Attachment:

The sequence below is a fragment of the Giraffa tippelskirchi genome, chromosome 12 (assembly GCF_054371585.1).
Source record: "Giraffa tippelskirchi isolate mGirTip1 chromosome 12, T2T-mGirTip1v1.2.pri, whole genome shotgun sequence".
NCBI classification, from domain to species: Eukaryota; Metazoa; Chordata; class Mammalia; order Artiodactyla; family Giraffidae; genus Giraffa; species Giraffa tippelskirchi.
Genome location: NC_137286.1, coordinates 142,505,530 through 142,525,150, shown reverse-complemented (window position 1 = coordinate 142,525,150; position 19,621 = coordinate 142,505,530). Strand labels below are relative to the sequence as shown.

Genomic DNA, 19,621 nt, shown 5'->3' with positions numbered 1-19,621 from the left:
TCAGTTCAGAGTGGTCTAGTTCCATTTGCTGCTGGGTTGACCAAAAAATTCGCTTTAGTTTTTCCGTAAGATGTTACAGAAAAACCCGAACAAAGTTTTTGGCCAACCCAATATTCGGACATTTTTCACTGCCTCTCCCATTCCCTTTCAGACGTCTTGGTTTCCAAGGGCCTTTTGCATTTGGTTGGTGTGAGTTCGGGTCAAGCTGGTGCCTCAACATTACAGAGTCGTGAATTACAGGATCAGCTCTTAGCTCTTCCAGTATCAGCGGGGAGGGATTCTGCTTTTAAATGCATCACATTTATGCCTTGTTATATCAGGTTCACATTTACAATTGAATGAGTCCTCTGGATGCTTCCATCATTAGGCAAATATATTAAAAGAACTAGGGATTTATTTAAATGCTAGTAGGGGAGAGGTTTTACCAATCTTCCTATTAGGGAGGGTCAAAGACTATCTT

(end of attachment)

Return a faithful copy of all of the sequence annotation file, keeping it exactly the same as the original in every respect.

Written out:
The sequence below is a fragment of the Giraffa tippelskirchi genome, chromosome 12 (assembly GCF_054371585.1).
Source record: "Giraffa tippelskirchi isolate mGirTip1 chromosome 12, T2T-mGirTip1v1.2.pri, whole genome shotgun sequence".
NCBI classification, from domain to species: Eukaryota; Metazoa; Chordata; class Mammalia; order Artiodactyla; family Giraffidae; genus Giraffa; species Giraffa tippelskirchi.
Genome location: NC_137286.1, coordinates 142,505,530 through 142,525,150, shown reverse-complemented (window position 1 = coordinate 142,525,150; position 19,621 = coordinate 142,505,530). Strand labels below are relative to the sequence as shown.

Genomic DNA, 19,621 nt, shown 5'->3' with positions numbered 1-19,621 from the left:
TCAGTTCAGAGTGGTCTAGTTCCATTTGCTGCTGGGTTGACCAAAAAATTCGCTTTAGTTTTTCCGTAAGATGTTACAGAAAAACCCGAACAAAGTTTTTGGCCAACCCAATATTCGGACATTTTTCACTGCCTCTCCCATTCCCTTTCAGACGTCTTGGTTTCCAAGGGCCTTTTGCATTTGGTTGGTGTGAGTTCGGGTCAAGCTGGTGCCTCAACATTACAGAGTCGTGAATTACAGGATCAGCTCTTAGCTCTTCCAGTATCAGCGGGGAGGGATTCTGCTTTTAAATGCATCACATTTATGCCTTGTTATATCAGGTTCACATTTACAATTGAATGAGTCCTCTGGATGCTTCCATCATTAGGCAAATATATTAAAAGAACTAGGGATTTATTTAAATGCTAGTAGGGGAGAGGTTTTACCAATCTTCCTATTAGGGAGGGTCAAAGACTATCTT